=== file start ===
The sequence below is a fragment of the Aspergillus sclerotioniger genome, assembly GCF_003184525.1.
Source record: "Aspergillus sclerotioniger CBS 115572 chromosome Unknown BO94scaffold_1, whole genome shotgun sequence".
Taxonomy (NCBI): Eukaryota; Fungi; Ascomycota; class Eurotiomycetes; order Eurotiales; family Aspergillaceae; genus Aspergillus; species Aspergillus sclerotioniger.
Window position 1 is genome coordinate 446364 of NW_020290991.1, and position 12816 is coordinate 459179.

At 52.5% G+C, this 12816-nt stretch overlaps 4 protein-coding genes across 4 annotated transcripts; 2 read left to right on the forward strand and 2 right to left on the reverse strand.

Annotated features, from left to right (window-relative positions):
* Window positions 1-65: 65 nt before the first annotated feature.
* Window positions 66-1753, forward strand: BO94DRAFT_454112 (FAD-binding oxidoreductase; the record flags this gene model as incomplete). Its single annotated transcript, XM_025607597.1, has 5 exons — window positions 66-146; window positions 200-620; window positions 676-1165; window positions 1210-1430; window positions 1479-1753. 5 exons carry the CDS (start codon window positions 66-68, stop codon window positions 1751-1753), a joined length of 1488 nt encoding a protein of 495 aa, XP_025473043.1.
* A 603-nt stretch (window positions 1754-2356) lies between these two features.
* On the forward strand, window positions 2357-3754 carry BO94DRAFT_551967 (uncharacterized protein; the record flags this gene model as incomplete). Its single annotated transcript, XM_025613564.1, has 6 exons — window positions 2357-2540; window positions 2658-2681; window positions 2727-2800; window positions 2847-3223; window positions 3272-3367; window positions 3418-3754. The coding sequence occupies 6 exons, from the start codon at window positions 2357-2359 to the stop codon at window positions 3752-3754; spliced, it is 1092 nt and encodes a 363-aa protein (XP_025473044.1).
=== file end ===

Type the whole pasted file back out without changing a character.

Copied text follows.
The sequence below is a fragment of the Aspergillus sclerotioniger genome, assembly GCF_003184525.1.
Source record: "Aspergillus sclerotioniger CBS 115572 chromosome Unknown BO94scaffold_1, whole genome shotgun sequence".
Taxonomy (NCBI): Eukaryota; Fungi; Ascomycota; class Eurotiomycetes; order Eurotiales; family Aspergillaceae; genus Aspergillus; species Aspergillus sclerotioniger.
Window position 1 is genome coordinate 446364 of NW_020290991.1, and position 12816 is coordinate 459179.

At 52.5% G+C, this 12816-nt stretch overlaps 4 protein-coding genes across 4 annotated transcripts; 2 read left to right on the forward strand and 2 right to left on the reverse strand.

Annotated features, from left to right (window-relative positions):
* Window positions 1-65: 65 nt before the first annotated feature.
* Window positions 66-1753, forward strand: BO94DRAFT_454112 (FAD-binding oxidoreductase; the record flags this gene model as incomplete). Its single annotated transcript, XM_025607597.1, has 5 exons — window positions 66-146; window positions 200-620; window positions 676-1165; window positions 1210-1430; window positions 1479-1753. 5 exons carry the CDS (start codon window positions 66-68, stop codon window positions 1751-1753), a joined length of 1488 nt encoding a protein of 495 aa, XP_025473043.1.
* A 603-nt stretch (window positions 1754-2356) lies between these two features.
* On the forward strand, window positions 2357-3754 carry BO94DRAFT_551967 (uncharacterized protein; the record flags this gene model as incomplete). Its single annotated transcript, XM_025613564.1, has 6 exons — window positions 2357-2540; window positions 2658-2681; window positions 2727-2800; window positions 2847-3223; window positions 3272-3367; window positions 3418-3754. The coding sequence occupies 6 exons, from the start codon at window positions 2357-2359 to the stop codon at window positions 3752-3754; spliced, it is 1092 nt and encodes a 363-aa protein (XP_025473044.1).